A Journey to Johannesburg and NOT Addis Ababa/ Chapter VI: Dance, Shop, Laryngitis.

A Jo’burg bridge at night

I was supposed to be on my way to Addis Ababa right now but a nasty bug came to inhabit my body yesterday and made me lose my voice and feel unwell. I do hate when that happens but it does occasionally and whining won’t help.

Beat, the Thulani Lodge manager, kindly booked me another day in my most pleasant little room and United Airlines was extremely helpful about changing my reservation. So, I have been in bed reading all day. It isn’t quite as much fun when you don’t feel well as when you’re just playing hooky for a few hours.

The nice folks that gave the Corpocracy its logo/symbol according to “Cloud Atlas”

About my reading…finished “Cloud Atlas” which EVERYONE should read. David Mitchell is easily one of the best writers of contemporary fiction around so take this ride with him through the history of the power and destructiveness of consumerism. If that sounds a bit dry it is definitely not; Mitchell shows off his flair for capturing diverse ages, locations and cultures in just the right literary voice; he is clever, funny, and smart. Don’t be afraid…you don’t know you’re reading a critique of where our culture of consumerism is taking us until you get into An Orison of Sonmi-451 about half way through the book—or at least I did not.  QUICK…READ IT…movie’s coming out this month.

Today I read a brand new Paul Theroux novel “The Lower River” about Malawi where he once lived as a Peace Corps volunteer. I haven’t read so many of his novels, not finding them as rewarding as his travel lit but this, like “Mosquito Coast” is a good if rather unsettling day’s read.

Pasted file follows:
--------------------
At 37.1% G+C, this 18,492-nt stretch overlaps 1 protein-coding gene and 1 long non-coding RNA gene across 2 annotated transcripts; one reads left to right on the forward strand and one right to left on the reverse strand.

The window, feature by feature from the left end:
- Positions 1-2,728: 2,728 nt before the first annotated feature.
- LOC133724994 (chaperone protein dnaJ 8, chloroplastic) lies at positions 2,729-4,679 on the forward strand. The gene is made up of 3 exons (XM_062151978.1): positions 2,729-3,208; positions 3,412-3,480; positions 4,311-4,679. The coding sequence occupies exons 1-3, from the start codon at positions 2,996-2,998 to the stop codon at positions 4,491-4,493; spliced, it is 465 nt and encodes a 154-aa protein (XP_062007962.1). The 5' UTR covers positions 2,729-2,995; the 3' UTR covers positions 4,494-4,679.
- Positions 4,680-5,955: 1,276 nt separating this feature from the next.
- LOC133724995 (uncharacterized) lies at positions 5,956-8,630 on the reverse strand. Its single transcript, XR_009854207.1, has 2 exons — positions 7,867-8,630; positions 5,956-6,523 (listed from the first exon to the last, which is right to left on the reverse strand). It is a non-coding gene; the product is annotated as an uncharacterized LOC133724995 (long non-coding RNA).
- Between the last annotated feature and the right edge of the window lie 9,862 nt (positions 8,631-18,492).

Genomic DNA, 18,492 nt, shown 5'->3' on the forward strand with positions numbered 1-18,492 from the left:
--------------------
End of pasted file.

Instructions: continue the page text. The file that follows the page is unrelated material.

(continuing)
Just bought seven new books at my favorite neighborhood book shop…think I’ll begin blogging about books when I finish up this South African adventure.

Okay then…it is 6pm in Jo’burg, hot days, perfect evenings, breeze gently blows my curtains…I am having smoked beef flavored potato chips and banana milk for dinner.  I believe this will put the finishing touches on my road back to perfect health. (Not true, ate a few of those chips and they’re nasty and think I’ll stick to water until my bug leaves—but it is what I had in my room!)

Hakim & Panaibra

Africa Consortium, of which North Fourth Art Center has been part for several years, is interested in the next generation of U.S. and African artists getting to know each other, share ideas, make and/or support each other’s work together has put some funds toward the travel necessary to make this happen. Hakim Bellamy, Albuquerque Poet, writer, theater guy, young people’s advocate has come along on this trip. Hakim is what it’s all about with his great curiosity, passion, and intelligence. He was everywhere on this trip, poking into the multi-cultural multi-disciplinary world that is Jo’burg and South Africa.

MORE DANCE.  Three pieces to talk about before I feel that my own tour of Danse l’Afrique danse is over. South African artist Sello Pesa’s Theatre Inhabitant is profound although you might not know that right away. A downtown somewhat shabby industrial street. Traffic going by. On one side a man dressed in a dark suit stands at a podium and reads what sounds like the City’s new cultural/downtown development plan. A small audience of well-dressed bureaucrats and their guests sits on folding chairs in front of him.

Nothing much seems to happen and then you begin to notice the small stuff, a street guy bangs his head on the cement wall blocking off a vacated building complex in great disrepair; then bodies roll into traffic, a drunk gets caught in a barrel and rolls frantically about, a hat lies in the street fallen from one of the vagrants/drunks; it’s run over repeatedly. Meanwhile the official drones on about the astonishing results of this new and latest city plan.

I particularly like this because I worked for about 10 years in the City of Albuquerque’s Cultural Affairs Department and there are a multitude of cultural plans lying about, mostly both unread and unimplemented, that were once announced in just such pompous tones.